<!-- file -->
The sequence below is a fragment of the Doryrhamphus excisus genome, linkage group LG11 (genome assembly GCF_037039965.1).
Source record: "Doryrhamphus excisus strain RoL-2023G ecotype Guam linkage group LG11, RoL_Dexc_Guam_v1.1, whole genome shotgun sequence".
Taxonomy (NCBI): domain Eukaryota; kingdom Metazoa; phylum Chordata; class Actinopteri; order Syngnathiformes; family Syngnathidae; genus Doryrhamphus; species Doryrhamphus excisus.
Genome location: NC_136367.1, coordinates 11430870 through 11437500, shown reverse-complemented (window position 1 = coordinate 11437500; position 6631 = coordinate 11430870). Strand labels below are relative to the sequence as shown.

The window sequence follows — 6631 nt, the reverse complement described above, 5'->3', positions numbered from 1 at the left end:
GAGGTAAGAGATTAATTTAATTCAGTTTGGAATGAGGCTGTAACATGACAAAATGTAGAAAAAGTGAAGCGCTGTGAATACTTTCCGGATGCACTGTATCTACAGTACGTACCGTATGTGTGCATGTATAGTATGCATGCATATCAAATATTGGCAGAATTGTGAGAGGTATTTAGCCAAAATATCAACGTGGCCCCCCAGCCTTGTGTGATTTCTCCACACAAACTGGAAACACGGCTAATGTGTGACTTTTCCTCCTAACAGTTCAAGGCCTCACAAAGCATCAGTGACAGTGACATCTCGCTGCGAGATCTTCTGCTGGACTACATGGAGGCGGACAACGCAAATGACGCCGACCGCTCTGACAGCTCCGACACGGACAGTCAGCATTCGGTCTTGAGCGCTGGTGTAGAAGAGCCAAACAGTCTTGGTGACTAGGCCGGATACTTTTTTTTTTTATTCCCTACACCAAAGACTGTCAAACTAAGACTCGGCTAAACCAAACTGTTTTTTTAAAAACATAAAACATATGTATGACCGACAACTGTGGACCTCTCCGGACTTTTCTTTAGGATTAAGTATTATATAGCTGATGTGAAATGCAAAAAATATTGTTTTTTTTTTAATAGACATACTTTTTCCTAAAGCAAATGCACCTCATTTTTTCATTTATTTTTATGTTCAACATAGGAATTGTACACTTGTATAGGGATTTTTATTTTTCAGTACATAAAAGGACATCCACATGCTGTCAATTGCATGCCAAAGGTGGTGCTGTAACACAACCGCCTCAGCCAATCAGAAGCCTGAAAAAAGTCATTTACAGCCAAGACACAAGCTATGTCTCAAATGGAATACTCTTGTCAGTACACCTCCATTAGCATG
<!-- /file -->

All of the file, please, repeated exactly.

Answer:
The sequence below is a fragment of the Doryrhamphus excisus genome, linkage group LG11 (genome assembly GCF_037039965.1).
Source record: "Doryrhamphus excisus strain RoL-2023G ecotype Guam linkage group LG11, RoL_Dexc_Guam_v1.1, whole genome shotgun sequence".
Taxonomy (NCBI): domain Eukaryota; kingdom Metazoa; phylum Chordata; class Actinopteri; order Syngnathiformes; family Syngnathidae; genus Doryrhamphus; species Doryrhamphus excisus.
Genome location: NC_136367.1, coordinates 11430870 through 11437500, shown reverse-complemented (window position 1 = coordinate 11437500; position 6631 = coordinate 11430870). Strand labels below are relative to the sequence as shown.

The window sequence follows — 6631 nt, the reverse complement described above, 5'->3', positions numbered from 1 at the left end:
GAGGTAAGAGATTAATTTAATTCAGTTTGGAATGAGGCTGTAACATGACAAAATGTAGAAAAAGTGAAGCGCTGTGAATACTTTCCGGATGCACTGTATCTACAGTACGTACCGTATGTGTGCATGTATAGTATGCATGCATATCAAATATTGGCAGAATTGTGAGAGGTATTTAGCCAAAATATCAACGTGGCCCCCCAGCCTTGTGTGATTTCTCCACACAAACTGGAAACACGGCTAATGTGTGACTTTTCCTCCTAACAGTTCAAGGCCTCACAAAGCATCAGTGACAGTGACATCTCGCTGCGAGATCTTCTGCTGGACTACATGGAGGCGGACAACGCAAATGACGCCGACCGCTCTGACAGCTCCGACACGGACAGTCAGCATTCGGTCTTGAGCGCTGGTGTAGAAGAGCCAAACAGTCTTGGTGACTAGGCCGGATACTTTTTTTTTTTATTCCCTACACCAAAGACTGTCAAACTAAGACTCGGCTAAACCAAACTGTTTTTTTAAAAACATAAAACATATGTATGACCGACAACTGTGGACCTCTCCGGACTTTTCTTTAGGATTAAGTATTATATAGCTGATGTGAAATGCAAAAAATATTGTTTTTTTTTTAATAGACATACTTTTTCCTAAAGCAAATGCACCTCATTTTTTCATTTATTTTTATGTTCAACATAGGAATTGTACACTTGTATAGGGATTTTTATTTTTCAGTACATAAAAGGACATCCACATGCTGTCAATTGCATGCCAAAGGTGGTGCTGTAACACAACCGCCTCAGCCAATCAGAAGCCTGAAAAAAGTCATTTACAGCCAAGACACAAGCTATGTCTCAAATGGAATACTCTTGTCAGTACACCTCCATTAGCATG